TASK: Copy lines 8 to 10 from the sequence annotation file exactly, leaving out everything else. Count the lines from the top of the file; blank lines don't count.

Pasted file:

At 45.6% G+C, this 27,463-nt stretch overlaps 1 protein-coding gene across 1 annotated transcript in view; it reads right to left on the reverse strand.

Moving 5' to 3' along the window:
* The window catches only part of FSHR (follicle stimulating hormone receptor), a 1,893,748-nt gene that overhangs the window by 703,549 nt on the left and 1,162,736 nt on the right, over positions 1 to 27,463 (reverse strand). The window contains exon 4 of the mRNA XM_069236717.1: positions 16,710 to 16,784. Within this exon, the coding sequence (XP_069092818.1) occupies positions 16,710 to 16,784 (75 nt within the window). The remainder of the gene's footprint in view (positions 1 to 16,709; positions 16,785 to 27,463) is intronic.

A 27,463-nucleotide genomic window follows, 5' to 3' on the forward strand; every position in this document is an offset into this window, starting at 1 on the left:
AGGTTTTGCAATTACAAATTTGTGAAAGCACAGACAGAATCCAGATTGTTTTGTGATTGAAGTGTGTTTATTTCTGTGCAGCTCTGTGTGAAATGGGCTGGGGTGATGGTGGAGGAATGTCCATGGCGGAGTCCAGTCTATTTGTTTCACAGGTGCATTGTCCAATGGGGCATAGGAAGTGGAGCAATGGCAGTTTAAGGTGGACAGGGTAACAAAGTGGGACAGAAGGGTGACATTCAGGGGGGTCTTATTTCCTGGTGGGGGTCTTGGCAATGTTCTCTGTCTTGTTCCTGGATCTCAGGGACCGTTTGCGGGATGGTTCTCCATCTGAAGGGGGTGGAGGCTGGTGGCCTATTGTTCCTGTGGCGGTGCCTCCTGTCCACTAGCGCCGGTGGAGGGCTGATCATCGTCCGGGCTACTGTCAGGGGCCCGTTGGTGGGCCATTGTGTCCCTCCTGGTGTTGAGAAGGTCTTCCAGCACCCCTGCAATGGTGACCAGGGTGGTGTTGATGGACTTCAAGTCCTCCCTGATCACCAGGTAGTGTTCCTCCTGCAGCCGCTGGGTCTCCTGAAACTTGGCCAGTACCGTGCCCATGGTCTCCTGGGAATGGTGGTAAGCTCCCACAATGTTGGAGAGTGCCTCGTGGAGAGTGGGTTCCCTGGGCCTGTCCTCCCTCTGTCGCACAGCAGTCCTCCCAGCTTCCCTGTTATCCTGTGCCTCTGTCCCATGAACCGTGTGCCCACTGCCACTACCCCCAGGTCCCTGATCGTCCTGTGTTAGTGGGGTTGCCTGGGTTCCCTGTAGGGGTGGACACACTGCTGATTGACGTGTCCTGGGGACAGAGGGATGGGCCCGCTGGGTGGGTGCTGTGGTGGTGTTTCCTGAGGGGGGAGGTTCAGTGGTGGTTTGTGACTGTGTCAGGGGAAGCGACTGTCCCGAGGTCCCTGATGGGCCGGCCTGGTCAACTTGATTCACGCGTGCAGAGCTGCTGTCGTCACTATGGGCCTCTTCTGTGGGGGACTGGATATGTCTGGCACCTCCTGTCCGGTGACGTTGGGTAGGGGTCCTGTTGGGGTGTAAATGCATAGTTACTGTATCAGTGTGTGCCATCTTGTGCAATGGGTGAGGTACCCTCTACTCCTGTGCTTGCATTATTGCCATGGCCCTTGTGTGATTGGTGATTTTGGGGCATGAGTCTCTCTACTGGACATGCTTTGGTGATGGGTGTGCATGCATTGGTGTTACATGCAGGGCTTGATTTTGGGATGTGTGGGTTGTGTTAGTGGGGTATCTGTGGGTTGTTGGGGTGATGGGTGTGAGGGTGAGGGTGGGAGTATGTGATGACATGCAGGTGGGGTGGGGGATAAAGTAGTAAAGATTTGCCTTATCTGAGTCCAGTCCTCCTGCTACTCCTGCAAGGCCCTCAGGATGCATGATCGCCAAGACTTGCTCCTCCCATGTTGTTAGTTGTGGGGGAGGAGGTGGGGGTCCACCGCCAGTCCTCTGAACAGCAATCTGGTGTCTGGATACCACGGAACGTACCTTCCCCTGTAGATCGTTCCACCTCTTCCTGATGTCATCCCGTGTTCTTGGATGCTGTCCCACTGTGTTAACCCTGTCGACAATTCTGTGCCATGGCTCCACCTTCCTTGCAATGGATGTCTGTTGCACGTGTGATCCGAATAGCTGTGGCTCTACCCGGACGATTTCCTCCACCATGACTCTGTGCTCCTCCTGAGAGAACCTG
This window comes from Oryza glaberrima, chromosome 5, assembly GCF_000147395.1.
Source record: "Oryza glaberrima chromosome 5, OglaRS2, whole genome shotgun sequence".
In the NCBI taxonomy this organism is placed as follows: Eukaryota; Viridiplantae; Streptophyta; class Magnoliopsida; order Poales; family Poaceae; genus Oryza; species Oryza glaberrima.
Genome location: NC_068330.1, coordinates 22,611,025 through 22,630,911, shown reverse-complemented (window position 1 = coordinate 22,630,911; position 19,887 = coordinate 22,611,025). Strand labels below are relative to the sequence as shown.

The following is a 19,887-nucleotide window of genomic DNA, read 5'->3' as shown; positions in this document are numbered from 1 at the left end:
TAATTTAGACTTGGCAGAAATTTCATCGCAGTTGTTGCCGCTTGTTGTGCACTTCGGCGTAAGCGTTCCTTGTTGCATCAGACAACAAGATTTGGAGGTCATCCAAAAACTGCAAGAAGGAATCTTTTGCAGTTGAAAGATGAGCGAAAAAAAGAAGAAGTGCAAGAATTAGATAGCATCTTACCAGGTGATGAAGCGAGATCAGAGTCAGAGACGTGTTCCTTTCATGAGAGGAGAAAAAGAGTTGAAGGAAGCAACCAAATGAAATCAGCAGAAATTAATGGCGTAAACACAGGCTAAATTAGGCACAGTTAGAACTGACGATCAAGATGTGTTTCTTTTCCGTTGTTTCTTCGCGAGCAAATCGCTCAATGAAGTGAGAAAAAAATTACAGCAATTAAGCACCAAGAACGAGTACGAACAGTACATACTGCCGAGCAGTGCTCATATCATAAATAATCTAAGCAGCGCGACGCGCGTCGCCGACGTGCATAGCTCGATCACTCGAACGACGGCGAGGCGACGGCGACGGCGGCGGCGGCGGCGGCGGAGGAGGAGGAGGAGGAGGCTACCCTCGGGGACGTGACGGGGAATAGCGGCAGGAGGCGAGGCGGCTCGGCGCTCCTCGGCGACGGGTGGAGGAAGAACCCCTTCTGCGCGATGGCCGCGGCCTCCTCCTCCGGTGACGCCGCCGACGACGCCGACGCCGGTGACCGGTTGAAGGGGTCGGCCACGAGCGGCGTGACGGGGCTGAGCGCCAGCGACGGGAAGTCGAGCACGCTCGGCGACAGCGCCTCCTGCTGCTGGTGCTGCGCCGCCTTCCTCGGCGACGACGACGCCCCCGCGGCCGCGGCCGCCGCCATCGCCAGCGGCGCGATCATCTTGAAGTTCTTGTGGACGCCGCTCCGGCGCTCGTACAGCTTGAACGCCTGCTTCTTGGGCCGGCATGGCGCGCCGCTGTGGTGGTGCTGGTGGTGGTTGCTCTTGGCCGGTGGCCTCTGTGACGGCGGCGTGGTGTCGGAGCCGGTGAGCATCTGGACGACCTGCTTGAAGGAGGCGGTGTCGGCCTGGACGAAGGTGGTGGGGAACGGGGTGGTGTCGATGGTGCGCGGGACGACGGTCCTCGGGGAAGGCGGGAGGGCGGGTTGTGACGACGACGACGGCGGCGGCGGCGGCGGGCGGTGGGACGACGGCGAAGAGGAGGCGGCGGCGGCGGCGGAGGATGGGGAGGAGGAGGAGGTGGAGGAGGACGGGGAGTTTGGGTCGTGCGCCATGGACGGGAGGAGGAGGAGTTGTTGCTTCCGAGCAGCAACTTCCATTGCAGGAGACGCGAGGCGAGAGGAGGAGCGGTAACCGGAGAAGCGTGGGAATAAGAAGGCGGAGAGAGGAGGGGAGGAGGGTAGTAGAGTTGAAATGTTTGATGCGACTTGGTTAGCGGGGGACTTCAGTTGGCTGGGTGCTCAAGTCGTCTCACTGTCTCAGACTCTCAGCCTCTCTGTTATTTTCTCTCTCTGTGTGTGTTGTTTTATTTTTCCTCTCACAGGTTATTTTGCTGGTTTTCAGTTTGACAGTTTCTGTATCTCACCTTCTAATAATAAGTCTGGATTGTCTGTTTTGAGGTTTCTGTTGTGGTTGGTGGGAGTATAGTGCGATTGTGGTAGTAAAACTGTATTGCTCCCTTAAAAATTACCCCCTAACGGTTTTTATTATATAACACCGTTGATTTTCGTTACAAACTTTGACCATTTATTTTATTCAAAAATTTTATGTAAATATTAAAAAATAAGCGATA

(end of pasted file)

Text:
In the NCBI taxonomy this organism is placed as follows: Eukaryota; Viridiplantae; Streptophyta; class Magnoliopsida; order Poales; family Poaceae; genus Oryza; species Oryza glaberrima.
Genome location: NC_068330.1, coordinates 22,611,025 through 22,630,911, shown reverse-complemented (window position 1 = coordinate 22,630,911; position 19,887 = coordinate 22,611,025). Strand labels below are relative to the sequence as shown.

The following is a 19,887-nucleotide window of genomic DNA, read 5'->3' as shown; positions in this document are numbered from 1 at the left end: